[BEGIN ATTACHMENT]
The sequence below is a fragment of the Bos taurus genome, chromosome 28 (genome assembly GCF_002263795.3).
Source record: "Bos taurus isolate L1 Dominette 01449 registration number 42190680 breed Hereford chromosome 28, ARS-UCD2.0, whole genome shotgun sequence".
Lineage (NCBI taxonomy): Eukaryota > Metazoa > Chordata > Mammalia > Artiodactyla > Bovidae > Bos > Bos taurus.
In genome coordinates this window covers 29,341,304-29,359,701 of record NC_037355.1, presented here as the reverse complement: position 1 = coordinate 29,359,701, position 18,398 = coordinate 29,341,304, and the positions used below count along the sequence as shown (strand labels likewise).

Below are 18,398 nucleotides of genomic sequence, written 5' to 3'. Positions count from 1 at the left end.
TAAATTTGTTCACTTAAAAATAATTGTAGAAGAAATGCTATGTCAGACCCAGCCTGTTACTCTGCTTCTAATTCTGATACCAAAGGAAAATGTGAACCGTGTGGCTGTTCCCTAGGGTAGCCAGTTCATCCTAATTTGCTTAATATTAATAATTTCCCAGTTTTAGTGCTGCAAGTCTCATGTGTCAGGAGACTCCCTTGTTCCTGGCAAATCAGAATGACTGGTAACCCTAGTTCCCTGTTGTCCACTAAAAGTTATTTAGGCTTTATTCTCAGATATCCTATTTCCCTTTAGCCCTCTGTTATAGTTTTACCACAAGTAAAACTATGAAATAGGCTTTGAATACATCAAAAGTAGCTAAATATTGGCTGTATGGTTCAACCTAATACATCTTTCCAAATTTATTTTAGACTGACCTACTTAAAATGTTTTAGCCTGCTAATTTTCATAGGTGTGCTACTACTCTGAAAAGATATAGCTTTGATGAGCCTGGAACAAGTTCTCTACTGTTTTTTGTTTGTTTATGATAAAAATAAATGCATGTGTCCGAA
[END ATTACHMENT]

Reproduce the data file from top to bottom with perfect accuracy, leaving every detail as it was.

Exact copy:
The sequence below is a fragment of the Bos taurus genome, chromosome 28 (genome assembly GCF_002263795.3).
Source record: "Bos taurus isolate L1 Dominette 01449 registration number 42190680 breed Hereford chromosome 28, ARS-UCD2.0, whole genome shotgun sequence".
Lineage (NCBI taxonomy): Eukaryota > Metazoa > Chordata > Mammalia > Artiodactyla > Bovidae > Bos > Bos taurus.
In genome coordinates this window covers 29,341,304-29,359,701 of record NC_037355.1, presented here as the reverse complement: position 1 = coordinate 29,359,701, position 18,398 = coordinate 29,341,304, and the positions used below count along the sequence as shown (strand labels likewise).

Below are 18,398 nucleotides of genomic sequence, written 5' to 3'. Positions count from 1 at the left end.
TAAATTTGTTCACTTAAAAATAATTGTAGAAGAAATGCTATGTCAGACCCAGCCTGTTACTCTGCTTCTAATTCTGATACCAAAGGAAAATGTGAACCGTGTGGCTGTTCCCTAGGGTAGCCAGTTCATCCTAATTTGCTTAATATTAATAATTTCCCAGTTTTAGTGCTGCAAGTCTCATGTGTCAGGAGACTCCCTTGTTCCTGGCAAATCAGAATGACTGGTAACCCTAGTTCCCTGTTGTCCACTAAAAGTTATTTAGGCTTTATTCTCAGATATCCTATTTCCCTTTAGCCCTCTGTTATAGTTTTACCACAAGTAAAACTATGAAATAGGCTTTGAATACATCAAAAGTAGCTAAATATTGGCTGTATGGTTCAACCTAATACATCTTTCCAAATTTATTTTAGACTGACCTACTTAAAATGTTTTAGCCTGCTAATTTTCATAGGTGTGCTACTACTCTGAAAAGATATAGCTTTGATGAGCCTGGAACAAGTTCTCTACTGTTTTTTGTTTGTTTATGATAAAAATAAATGCATGTGTCCGAA